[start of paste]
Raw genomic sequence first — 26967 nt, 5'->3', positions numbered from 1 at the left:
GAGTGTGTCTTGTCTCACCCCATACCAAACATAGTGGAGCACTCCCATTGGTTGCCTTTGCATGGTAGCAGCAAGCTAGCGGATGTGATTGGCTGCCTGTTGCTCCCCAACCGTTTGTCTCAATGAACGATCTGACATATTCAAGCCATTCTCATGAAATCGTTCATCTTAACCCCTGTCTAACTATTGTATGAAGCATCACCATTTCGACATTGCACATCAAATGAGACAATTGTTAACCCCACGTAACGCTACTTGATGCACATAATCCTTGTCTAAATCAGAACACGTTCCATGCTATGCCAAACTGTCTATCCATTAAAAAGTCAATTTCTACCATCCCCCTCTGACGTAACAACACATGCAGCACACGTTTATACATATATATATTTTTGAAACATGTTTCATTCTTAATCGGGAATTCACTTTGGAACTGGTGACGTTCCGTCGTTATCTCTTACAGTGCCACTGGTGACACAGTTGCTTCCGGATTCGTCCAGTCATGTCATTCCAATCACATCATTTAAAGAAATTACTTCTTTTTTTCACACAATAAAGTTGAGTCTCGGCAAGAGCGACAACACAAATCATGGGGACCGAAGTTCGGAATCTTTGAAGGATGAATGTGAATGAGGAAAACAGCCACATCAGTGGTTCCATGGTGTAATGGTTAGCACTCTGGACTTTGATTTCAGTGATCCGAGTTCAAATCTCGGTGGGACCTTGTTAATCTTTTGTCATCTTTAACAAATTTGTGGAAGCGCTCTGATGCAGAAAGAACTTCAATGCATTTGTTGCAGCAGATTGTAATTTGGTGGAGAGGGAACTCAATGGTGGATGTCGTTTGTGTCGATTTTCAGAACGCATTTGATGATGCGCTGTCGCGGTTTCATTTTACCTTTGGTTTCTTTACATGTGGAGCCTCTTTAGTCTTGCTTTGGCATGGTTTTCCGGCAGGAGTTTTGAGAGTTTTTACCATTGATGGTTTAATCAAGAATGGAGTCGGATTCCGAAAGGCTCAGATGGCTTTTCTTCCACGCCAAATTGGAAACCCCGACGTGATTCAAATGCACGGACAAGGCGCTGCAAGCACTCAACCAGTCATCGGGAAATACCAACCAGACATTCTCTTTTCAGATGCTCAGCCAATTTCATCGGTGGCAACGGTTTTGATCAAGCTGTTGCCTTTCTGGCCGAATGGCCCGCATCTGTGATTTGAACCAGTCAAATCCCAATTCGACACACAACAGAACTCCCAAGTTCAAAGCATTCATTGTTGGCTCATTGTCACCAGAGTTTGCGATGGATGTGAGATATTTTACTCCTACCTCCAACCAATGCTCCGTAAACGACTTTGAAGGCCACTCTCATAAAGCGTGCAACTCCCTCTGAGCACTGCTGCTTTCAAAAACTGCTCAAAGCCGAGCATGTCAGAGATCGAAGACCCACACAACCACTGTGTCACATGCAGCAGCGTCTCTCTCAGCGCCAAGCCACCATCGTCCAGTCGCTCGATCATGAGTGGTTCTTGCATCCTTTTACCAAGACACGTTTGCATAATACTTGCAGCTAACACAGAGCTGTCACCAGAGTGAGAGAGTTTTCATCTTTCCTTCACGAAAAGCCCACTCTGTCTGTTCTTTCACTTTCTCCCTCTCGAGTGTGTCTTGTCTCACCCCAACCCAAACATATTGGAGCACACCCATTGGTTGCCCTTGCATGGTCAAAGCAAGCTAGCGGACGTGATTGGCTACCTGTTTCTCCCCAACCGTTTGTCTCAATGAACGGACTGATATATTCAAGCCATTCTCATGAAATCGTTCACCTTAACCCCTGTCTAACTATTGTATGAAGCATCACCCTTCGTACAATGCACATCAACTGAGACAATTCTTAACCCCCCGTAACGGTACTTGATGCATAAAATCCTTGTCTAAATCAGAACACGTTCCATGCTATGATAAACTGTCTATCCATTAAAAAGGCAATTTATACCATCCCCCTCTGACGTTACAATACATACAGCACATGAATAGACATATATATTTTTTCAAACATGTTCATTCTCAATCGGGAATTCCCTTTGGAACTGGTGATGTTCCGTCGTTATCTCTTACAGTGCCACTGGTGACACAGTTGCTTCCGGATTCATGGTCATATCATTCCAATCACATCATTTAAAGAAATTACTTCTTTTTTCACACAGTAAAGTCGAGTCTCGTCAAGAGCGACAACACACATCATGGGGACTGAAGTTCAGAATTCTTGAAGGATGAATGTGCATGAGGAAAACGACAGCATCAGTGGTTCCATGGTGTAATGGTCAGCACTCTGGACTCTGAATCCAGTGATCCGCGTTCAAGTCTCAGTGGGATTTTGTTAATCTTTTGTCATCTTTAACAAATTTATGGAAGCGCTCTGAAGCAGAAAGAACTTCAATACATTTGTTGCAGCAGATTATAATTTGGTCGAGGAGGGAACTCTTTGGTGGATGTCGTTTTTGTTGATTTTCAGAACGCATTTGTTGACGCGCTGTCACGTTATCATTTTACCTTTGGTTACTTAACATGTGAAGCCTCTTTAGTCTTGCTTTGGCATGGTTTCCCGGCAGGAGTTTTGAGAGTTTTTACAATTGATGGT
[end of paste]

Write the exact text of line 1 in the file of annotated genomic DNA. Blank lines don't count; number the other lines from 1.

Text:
Raw genomic sequence first — 26967 nt, 5'->3', positions numbered from 1 at the left: